Submission and Obedience

How do we teach submission & obedience in a world where those things are so dangerous?  Is it ever our job to teach our children the blind, all-encompassing obedience of the popular Christian culture?

The biblical teaching on submission focuses primarily on the spirit with which we view other people.  Scripture does not attempt to set forth a series of hierarchical relationships but to communicate to us an inner attitude of mutual subordination.” – Richard Foster, Celebration of Discipline

“The person with the most power in any given relationship is the person with the least to lose.  “

I think submission is the same.

The true strength of submission, where we find the power to turn the other cheek, is in showing our master or offender how little we are affected by his or her actions.  This could be accomplished with a haughty arrogance.  But it could also be accomplished by a meek and humble deference for Christ.   I submit to my children’s needs of the moment not so that they will feel powerful or that I could be a martyr but so that Christ can be glorified.  I submit to staying home with my children because God is raised up when I do.  I have had to eat some crow by doing this.  I am being judged by Christians for the way I sacrifice for my children, I am being judged by feminist friends for the way I sacrifice for my family.  If I cared one whit about their judgments, I would be in bondage to them.  I would be at their mercies.

Nothing can put people into bondage like religion, and nothing in religion has done more to manipulate and destroy people than a deficient teaching on submission.”   -Richard Foster, Celebration of Discipline

Submission is not the goal.  Submission was never the goal.  Christ didn’t ask us to only be submissive.  The goal is to be liberated from our own narcissism.  In submitting to my children’s needs I find freedom from the tiring work of forcing happiness into my life.  If I were not submitting to my children, I would instead be teaching them to submit to me.  I would be determined to find my happiness in their quick and effortless bedtime.  In their quiet and appreciative munching at dinner.  Instead I submit to their young needs of help into sleep and guidance toward healthy food.  I need not impose my will nor cower under theirs, instead I let my focus be on God and the way He served so many.  He listened seriously to people who were disregarded (women) and washed the feet of people who were certainly old enough to wash themselves (disciples).  Christ was free from his own wants.  He wasn’t trying to get people around him to be more convenient or easier to manage or simply obedient.  Why do we try so hard to get our children to be those things?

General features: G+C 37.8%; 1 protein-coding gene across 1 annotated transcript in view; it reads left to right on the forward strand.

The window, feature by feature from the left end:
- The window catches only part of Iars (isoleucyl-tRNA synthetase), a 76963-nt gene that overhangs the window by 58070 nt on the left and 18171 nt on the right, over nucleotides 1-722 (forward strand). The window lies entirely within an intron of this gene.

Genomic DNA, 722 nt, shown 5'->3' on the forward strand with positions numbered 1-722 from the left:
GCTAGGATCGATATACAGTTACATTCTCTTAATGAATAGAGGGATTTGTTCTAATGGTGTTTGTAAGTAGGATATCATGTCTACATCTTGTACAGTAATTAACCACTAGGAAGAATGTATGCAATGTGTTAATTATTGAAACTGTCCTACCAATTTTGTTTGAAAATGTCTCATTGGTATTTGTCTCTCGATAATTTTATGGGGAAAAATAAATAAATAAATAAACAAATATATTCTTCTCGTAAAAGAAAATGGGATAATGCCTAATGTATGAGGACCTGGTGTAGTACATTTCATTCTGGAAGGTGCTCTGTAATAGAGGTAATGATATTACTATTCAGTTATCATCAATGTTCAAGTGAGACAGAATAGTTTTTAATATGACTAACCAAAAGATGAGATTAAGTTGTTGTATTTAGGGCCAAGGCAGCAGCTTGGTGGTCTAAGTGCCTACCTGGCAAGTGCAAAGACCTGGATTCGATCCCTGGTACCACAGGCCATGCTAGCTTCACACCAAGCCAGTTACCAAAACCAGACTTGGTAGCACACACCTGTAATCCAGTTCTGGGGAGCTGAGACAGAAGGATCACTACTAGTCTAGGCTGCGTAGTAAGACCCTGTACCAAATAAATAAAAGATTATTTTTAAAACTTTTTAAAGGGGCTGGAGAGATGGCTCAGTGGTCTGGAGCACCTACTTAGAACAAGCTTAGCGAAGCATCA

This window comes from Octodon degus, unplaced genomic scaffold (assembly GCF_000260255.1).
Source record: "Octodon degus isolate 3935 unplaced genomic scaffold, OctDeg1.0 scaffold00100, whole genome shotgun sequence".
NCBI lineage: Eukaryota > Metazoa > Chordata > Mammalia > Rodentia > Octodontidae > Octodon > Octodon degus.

I wonder if we are simply trying to reclaim our power.  “I hate you” is not the most hurtful thing you can say to a person.  “I don’t care” is much worse.  A complete indifference to and for the other is a much more powerful position.  And repeating to your children that they matter ‘less than’ (less than your spouse, less than your schedule, less than your other commitments) is reaffirming indifference to them.  Affirming your children does not require your husband to step aside.  On the contrary, my husband and I submit to each other on a deeper level and in a much more complex and spiritually fulfilling way as a result of our growing family.  Our marriage is the foundation for our family.  Our children are born of our marriage.  Trying to separate them into castes is like trying to divide and rank the persons of the Holy Trinity.

The result of submission, the freedom that comes as a result of complete submission to God, is “the ability to lay down the terrible burden of always needing to get our own way.”

Are toddlers even capable of this?  Do they know that ‘other ways’ exist?  When we walk kids through decision making processes and listen to their objections openly and honestly, we’re encouraging toddlers & small children to find their way.  To try things and try to do things and develop their own pattern & routine for their actions and decisions.  Or, in our efforts to raise ‘good Christians’, are we simply manufacturing ‘right thinking’ drones?  If I teach my child what to think and when to think it, I have not raised an independent part of the body of Christ.  Nor have I raised an interdependent part of Christ’s Holy Fellowship.  I have raised only a dependent child who follows orders or repeats previous routines.  These are not the people of the early church.  These are not people in keeping with Mother Theresa, Martin Luther King Jr, or Jesus of Nazareth.

I want more for my children than that manipulated mindset.  They have to feel free to make mistakes.  They have to have a safe place to try and experiment and work on their technique so that they can learn how to navigate their lives.  It’s not that mistakes have no consequences, it’s that their obedience is no longer the goal.  “Disobedience is not a problem if obedience is not the goal.”  When my goal is higher than obedience, I have the freedom to stop worrying about punishments.  When I lift my eyes from obedience and focus instead on Christ, I can serve them in a way that leads them to God.  And not to a choice between outright rebellion and brainwashed emptiness.